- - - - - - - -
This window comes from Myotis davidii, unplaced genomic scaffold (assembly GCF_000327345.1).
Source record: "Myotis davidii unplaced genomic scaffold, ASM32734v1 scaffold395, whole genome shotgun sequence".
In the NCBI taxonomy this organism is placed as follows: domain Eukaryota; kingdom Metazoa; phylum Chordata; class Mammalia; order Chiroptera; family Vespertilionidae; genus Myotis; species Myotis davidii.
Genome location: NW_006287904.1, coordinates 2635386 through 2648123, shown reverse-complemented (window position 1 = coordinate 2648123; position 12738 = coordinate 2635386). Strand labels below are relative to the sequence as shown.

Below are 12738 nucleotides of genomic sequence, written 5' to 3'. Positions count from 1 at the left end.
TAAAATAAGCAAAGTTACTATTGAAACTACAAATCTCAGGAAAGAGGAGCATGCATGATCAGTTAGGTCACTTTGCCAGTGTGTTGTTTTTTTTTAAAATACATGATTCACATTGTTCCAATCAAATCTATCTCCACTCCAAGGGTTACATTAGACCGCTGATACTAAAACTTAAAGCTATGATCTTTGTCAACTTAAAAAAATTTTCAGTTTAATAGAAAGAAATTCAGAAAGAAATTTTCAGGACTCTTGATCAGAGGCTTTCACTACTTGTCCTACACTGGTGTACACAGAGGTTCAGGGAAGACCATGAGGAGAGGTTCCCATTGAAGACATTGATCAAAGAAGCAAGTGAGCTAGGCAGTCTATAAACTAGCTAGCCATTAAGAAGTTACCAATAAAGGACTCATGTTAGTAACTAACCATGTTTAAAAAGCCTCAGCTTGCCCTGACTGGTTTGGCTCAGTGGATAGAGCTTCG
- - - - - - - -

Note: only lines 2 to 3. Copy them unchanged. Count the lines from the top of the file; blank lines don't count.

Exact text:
Source record: "Myotis davidii unplaced genomic scaffold, ASM32734v1 scaffold395, whole genome shotgun sequence".
In the NCBI taxonomy this organism is placed as follows: domain Eukaryota; kingdom Metazoa; phylum Chordata; class Mammalia; order Chiroptera; family Vespertilionidae; genus Myotis; species Myotis davidii.